• Score: 0

4:13pm Sat 31 May 14

King Joke says...

museli wrote:
Amazinganman wrote:
Oxford or the Dead Zone as I have seen it become..if people didn't have to come into Oxford in a car they would choose not to, notice the word choose the more people like James put their oar in the more Oxford turns to a ghost town..Example easier if shopping to go out of town or to the cities that have better options and a better atmosphere. taking away freedom of choice is no freedom at all. Oxford has come to a point that even with investment and improvement other towns and cities are light years ahead.
Only someone who has not bothered to look round central Oxford in the last decade could come out with such drivel! Oxford centre continues to be very busy despite the traffic and pollution problems. So how many empty shops are there in Oxford city centre?
Exactly Muesli - Oxford city centre is so busy these days it's difficult to move for all the people. Whatever the vagaries of the transport system (and it works fine for me except all the cars slow it down) it is certainly succeeding in shifting huge volumes of people into the main shopping area.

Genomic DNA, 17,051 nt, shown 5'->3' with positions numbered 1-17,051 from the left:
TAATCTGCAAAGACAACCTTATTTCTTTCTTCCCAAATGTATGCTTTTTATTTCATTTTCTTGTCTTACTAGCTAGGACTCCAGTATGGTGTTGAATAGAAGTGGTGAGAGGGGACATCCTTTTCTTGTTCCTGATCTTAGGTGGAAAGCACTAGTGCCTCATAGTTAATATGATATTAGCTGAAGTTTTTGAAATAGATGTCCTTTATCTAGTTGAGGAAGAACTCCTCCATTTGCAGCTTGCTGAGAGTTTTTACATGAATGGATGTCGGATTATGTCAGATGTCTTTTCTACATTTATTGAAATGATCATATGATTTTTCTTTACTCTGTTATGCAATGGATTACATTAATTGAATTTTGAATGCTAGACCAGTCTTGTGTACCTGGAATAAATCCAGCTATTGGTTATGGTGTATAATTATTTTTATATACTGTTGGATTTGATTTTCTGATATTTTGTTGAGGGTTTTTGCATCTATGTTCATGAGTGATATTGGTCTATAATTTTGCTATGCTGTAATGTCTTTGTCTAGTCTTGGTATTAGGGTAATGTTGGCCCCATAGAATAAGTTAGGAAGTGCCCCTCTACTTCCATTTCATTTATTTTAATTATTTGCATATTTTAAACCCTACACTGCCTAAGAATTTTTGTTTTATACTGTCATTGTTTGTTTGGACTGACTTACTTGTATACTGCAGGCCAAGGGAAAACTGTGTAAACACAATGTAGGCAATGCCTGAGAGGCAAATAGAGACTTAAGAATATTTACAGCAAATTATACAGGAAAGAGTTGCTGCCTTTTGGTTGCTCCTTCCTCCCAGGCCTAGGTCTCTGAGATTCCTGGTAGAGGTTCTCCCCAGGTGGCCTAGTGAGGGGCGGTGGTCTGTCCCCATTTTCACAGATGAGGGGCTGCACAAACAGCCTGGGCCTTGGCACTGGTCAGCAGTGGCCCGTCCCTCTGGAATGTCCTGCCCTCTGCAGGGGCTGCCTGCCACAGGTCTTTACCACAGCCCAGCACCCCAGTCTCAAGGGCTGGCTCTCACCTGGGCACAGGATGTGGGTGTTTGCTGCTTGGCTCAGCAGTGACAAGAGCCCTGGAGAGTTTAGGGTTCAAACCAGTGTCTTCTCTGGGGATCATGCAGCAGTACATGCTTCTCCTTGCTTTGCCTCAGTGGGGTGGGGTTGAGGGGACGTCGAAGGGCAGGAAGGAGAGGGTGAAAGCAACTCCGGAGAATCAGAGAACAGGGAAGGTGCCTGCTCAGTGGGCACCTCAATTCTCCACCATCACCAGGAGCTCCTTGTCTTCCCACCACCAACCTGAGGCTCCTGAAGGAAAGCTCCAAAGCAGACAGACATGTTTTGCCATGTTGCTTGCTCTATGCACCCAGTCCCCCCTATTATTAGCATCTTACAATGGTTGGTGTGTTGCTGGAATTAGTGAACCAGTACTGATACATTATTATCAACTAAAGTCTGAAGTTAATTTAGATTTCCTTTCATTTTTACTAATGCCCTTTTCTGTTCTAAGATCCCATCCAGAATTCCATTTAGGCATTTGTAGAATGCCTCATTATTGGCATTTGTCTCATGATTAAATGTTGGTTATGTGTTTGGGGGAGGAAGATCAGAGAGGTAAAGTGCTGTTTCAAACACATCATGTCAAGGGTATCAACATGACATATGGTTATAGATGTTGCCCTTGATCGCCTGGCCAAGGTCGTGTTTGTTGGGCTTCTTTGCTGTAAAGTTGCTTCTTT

Wizard, your system sounds impressive but would cost £billions. Also why encourage people to drive to the city centre periphery and then get a bus? Shouldn't we encourage some of them to start their bus journey further out, at a remote P&R, or preferably from their own suburb or town? Many residential areas in the County towns have direct buses to Oxford. You could achieve more of this with a few tens of £m on bus lanes and light rail for the busiest routes.

Private Eye, Oyster in London is popular because of its convenience. You never need to top it up if you set up auto-top up, and capping means you can use it once in a day, or ten times, but you'll always be charged the cheapest option. Your circular argument 'if bus fares were £4 it would show what a rip off they are, even though they aren't £4' is ridiculous.